Geneviève Bégin didn’t want to have to choose between her career and her family. That’s why she founded Popup Camp, a mobile daycare for events that fosters the parent-child connection, encourages citizens to get involved and promotes a healthy work-life balance.
Finishing a master’s in business administration is one thing, but doing it as a mother is a whole other story. But this is just one more accomplishment to be added to the resumé of Geneviève Bégin, co-founder and CEO of Popup Camp, a mobile child care service unique in Quebec. But it was hard work.
“I brought my daughter to every networking event and conference during my MBA. Even though I was happy that she was able to see my daily routine, I’m sure I only caught about 10 percent of what was said,” explains the single parent who decided to go back to school (she was previously a self-employed photographer). She was struck by how many of her classmates were absent from these events, especially the women. “They weren’t there to enrich our conversations, it was such a loss,” she says.
Towards the end of her studies at HEC Montreal in 2014, the young 30-something participated in two Startup Weekends back to back. There she met Mélyan Vézina, with whom she developed what eventually became Popup Camp. “In the beginning, we wanted to start an Uber-style daycare. Obviously that wouldn’t work—we can’t ask a 12-year-old caretaker to watch over several children at once!” she recalls. Despite the false start, the core idea that remained was to centralize the daycare, instead of having parents assume sole responsibility.
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Popup Camp was finally born early in 2015. The idea: Offer a child care service linked to events attended by young parents from 30 to 45 years of age. Their first contract, won in March of that year, confirmed that they had a valid business on their hands. “For the organizer, hiring us was another cost on top of many others, like the food service or wine. On the other hand, it allowed him to reach customers that otherwise would never have been able to attend the event,” explains Bégin.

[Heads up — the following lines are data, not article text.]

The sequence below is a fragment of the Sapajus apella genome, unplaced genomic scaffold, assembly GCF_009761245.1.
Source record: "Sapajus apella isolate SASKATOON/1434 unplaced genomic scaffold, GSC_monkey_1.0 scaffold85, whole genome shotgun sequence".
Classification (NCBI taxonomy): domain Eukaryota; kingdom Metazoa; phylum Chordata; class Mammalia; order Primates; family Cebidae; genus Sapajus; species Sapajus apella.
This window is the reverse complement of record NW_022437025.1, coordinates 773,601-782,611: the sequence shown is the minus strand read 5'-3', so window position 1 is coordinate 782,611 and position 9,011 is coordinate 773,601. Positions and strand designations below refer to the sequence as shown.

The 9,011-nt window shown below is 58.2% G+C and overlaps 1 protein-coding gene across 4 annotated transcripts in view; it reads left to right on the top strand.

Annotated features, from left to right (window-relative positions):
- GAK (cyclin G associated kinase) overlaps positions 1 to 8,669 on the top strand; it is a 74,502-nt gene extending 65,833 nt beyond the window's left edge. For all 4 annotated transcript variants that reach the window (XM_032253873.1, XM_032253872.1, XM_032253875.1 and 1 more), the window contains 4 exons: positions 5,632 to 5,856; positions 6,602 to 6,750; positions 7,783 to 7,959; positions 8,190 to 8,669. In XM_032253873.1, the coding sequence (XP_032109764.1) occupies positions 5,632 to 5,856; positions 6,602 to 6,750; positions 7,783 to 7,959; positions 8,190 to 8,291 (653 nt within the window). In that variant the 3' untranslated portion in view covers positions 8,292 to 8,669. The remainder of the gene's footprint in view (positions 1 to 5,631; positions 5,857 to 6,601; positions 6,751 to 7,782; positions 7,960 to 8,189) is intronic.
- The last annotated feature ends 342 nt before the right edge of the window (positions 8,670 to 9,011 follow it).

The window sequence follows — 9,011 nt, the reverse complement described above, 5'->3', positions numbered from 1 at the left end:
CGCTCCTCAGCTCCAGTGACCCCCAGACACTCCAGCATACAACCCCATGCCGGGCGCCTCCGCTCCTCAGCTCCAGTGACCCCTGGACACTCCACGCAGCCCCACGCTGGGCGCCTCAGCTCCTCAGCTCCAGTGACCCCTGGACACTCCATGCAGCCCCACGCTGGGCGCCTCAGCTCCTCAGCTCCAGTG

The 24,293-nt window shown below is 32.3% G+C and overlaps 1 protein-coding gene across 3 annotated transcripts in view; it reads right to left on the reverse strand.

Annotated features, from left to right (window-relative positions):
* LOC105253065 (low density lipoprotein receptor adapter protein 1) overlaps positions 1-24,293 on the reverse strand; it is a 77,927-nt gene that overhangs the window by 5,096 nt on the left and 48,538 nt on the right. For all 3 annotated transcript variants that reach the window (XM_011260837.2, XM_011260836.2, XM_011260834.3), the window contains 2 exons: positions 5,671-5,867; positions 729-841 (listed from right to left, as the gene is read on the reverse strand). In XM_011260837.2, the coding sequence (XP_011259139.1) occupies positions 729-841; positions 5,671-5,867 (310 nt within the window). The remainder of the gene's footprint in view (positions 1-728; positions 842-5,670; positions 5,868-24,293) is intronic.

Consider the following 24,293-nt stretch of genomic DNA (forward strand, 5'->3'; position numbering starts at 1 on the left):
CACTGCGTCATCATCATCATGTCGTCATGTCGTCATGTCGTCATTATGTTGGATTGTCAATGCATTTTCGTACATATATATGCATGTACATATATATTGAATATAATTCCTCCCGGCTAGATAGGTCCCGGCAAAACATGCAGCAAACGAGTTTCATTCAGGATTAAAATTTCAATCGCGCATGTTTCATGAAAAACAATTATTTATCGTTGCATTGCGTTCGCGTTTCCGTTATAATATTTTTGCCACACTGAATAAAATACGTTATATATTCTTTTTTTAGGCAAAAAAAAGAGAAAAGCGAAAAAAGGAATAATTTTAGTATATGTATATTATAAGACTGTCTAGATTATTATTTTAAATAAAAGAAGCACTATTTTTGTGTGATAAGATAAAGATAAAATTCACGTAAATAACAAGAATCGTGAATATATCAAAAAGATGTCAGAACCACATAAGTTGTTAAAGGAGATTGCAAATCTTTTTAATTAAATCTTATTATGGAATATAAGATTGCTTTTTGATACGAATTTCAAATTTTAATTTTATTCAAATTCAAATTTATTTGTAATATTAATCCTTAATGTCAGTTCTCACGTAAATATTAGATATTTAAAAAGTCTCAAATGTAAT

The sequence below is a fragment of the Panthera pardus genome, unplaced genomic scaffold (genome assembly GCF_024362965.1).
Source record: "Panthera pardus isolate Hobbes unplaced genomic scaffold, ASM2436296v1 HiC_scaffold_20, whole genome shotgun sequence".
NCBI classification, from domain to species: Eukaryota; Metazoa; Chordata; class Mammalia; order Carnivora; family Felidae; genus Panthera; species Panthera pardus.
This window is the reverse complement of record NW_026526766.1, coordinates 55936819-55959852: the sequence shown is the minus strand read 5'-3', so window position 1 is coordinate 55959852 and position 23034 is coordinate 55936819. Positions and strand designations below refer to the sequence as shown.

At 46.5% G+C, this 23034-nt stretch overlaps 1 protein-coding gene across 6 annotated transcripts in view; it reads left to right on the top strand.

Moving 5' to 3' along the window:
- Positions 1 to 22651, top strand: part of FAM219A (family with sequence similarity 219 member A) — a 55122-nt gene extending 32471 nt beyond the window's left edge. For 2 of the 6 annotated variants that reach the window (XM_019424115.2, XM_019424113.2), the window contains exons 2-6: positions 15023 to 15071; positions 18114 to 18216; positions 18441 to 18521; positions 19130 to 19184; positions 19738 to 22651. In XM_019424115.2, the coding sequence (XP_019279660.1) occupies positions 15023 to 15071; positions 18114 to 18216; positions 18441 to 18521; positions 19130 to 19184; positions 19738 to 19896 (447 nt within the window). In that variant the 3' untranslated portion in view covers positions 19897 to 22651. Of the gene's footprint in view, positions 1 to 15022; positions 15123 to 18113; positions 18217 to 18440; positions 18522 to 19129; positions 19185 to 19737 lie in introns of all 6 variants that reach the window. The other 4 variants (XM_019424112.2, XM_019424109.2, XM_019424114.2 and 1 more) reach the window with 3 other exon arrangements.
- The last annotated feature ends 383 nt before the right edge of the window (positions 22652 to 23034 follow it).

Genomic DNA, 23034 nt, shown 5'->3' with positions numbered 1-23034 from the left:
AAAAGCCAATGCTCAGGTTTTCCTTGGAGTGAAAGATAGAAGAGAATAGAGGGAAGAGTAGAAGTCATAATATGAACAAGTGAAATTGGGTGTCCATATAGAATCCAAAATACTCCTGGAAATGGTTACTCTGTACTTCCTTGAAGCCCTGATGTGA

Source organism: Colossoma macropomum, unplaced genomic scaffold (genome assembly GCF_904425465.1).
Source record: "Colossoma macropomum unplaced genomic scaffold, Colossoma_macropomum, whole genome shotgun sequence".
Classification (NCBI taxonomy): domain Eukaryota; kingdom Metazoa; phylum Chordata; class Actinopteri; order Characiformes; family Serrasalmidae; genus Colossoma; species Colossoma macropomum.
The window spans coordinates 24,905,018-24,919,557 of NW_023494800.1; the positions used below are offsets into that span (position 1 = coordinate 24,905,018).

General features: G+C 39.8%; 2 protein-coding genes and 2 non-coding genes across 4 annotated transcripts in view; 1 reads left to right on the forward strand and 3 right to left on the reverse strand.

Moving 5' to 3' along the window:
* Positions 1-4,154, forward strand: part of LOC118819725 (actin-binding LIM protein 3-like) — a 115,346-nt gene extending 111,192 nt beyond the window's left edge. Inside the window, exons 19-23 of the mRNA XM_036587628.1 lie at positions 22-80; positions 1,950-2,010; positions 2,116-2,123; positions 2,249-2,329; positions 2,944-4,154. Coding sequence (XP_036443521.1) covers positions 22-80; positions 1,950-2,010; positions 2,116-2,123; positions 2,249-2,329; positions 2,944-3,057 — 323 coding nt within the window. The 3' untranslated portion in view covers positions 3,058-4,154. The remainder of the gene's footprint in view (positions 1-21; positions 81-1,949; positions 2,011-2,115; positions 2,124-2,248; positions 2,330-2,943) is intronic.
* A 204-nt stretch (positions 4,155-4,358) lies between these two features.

Popup Camp attempts to bring parents and children together through theme-based activities related to events. For example, during a theatrical play attended by the parents, their children might be introduced to the dramatic arts through fun role-playing games.
“We don’t just take care of children, we want to educate them at the same time. These workshops enable them to better understand their environment and to have a conversation about it with their parents.”
– Geneviève Bégin
To operate her mobile daycares, Bégin relies on educators who are on call—the business is available seven days a week for up to 20 hours per day. Their workforce includes early childhood educators as well as secondary-level teachers and students, all aged anywhere from 18 to 60.
Three years after its launch, Popup Camp has gone beyond its initial target market of cocktail parties, conferences and professional development events. Today the company is called upon by those holding marathons, weddings, funerals and even political events. “For just over a year we’ve been present at all the City of Montreal council meetings. We’re supporting citizen involvement by enabling councillors to represent their fellow citizens and electors—that’s a big deal!” adds Bégin.
Offering mobile child care has led the entrepreneur to secretly dream of tackling the work-life balance problem once and for all. “Popup Camp allows women to have greater presence in the labour market without giving up their family. We’re more than just a private business, we’re a community service,” concludes Bégin, who identifies as a feminist.
Popup Camp in Numbers
30: Number of employees
95: Number of events in 2017 at which Popup Camp was present
$125,000: Popup Camp’s revenue last year in Canadian dollars
Want to learn more?
Visit the Popup Camp website